Sunday, 10 May 2015

Campaigners say A9 average speed cameras have led to ‘significant’ changes in driver behaviour . . .


Campaigners say A9 average speed cameras have led to ‘significant’ changes in driver behaviour

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Controversial average speed cameras on the A9 have prompted “significant” changes in driver behaviour, safety campaigners have said.

Since the so-called yellow vultures went live in October, the number of vehicles speeding along the route has fallen from one in three to one in 15.

In that time, 1,744 drivers were detected breaking the speed limit – an average of about 10 a day.

The A9 Safety Group, which released the new data, said this was “an extremely high level of compliance when compared to previous enforcement methods.”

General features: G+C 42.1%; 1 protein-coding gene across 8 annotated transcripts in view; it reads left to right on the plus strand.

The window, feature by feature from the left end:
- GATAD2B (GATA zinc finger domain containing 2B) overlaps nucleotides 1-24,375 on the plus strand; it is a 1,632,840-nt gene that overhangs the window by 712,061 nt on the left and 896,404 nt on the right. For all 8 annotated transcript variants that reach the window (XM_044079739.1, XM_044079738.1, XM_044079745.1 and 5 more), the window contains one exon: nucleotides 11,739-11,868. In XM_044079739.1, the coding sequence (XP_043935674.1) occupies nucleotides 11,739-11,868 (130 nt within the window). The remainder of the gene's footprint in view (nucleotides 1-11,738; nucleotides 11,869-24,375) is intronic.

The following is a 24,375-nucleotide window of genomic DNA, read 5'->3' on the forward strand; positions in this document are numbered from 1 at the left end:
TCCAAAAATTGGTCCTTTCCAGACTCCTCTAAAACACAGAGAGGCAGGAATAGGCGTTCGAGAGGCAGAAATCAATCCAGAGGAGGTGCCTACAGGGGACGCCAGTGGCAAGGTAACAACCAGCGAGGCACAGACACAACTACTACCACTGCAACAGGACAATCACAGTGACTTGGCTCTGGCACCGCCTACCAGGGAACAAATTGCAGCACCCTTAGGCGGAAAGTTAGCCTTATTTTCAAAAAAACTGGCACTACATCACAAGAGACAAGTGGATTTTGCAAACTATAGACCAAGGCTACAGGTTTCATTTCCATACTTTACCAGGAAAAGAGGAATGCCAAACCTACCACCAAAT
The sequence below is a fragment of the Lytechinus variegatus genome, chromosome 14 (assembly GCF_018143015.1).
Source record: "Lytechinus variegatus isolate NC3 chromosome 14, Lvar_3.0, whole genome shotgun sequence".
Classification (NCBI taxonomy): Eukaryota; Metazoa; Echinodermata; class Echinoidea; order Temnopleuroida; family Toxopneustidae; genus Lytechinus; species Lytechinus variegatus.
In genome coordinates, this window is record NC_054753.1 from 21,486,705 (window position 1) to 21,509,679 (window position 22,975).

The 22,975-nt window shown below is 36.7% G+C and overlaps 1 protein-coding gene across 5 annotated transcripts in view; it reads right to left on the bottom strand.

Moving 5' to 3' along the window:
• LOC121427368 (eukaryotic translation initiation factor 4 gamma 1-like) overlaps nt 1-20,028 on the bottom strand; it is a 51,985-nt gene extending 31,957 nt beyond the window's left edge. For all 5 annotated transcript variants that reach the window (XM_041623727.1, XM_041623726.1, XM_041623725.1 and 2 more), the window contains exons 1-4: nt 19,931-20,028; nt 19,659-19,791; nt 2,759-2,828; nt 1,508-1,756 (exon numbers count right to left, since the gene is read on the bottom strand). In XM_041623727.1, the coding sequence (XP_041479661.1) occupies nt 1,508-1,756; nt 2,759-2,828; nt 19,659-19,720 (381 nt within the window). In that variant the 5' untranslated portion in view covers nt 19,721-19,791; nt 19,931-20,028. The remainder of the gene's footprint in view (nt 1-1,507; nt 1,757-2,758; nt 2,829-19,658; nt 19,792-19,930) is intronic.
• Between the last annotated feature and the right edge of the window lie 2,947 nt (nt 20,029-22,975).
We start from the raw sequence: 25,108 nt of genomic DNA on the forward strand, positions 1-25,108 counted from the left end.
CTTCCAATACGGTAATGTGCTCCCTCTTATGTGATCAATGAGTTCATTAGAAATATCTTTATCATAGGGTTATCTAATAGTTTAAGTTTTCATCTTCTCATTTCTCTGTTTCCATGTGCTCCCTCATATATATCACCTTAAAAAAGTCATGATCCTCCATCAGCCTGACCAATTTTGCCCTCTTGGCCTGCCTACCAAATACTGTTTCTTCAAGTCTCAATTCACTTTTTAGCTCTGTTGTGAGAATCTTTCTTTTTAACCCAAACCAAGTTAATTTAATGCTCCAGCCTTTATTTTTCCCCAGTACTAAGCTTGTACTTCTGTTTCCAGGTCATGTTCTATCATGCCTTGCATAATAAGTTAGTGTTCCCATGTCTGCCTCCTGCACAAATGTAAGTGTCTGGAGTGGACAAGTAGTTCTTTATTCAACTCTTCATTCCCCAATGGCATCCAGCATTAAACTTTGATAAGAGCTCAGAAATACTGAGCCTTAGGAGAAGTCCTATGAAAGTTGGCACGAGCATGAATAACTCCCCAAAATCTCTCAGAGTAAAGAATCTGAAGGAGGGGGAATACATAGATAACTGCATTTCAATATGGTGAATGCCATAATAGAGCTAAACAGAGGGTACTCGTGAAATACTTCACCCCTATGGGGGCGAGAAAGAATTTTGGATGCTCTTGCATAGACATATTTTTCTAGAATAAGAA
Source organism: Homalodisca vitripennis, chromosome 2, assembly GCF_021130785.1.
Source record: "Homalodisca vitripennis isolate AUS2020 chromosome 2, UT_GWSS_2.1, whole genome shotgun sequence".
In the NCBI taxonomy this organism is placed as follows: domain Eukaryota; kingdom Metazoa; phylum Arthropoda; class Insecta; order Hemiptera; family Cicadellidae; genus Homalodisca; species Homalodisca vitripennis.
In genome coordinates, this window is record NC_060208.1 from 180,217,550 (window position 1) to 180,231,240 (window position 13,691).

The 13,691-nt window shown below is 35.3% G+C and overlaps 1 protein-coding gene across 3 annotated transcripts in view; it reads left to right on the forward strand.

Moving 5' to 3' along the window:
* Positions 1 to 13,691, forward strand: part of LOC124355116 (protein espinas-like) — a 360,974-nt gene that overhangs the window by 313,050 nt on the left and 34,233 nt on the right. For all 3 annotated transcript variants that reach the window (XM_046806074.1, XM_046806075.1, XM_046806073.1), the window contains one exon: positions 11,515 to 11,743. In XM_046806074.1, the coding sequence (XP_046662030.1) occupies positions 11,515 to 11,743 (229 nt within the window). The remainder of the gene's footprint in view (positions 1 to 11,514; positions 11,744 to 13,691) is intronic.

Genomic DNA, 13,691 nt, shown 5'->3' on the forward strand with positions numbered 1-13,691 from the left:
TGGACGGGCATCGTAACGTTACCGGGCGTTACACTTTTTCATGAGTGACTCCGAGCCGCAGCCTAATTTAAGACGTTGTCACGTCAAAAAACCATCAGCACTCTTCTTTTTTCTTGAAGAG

Stewart Leggett, who chairs the safety group, welcomed the latest findings.

“The monitoring equipment on the route clearly indicates that there has been a significant shift in driver behaviour with the number of vehicles exceeding the speed limit reduced from one in three to one in 15,” he said. “More importantly, the number of vehicles travelling at excess speed (10mph above the limit) is down from one in 10 before installation and has been maintained at a level of around one in 250 since the cameras were introduced.”

Although the numbers of speeders were down, the amount of motorists caught breaking the limit had increased since the last analysis three months ago. Mr Leggat said this was not unexpected.

“The Scottish Government continues to invest significantly in maintaining the A9 throughout its length and will continue to do so as the dualling works proceed,” he said.

The average cameras attracted a backlash when they proposed last year, with opponents arguing they would not do enough to improve safety on what is one of Scotland’s most dangerous roads.

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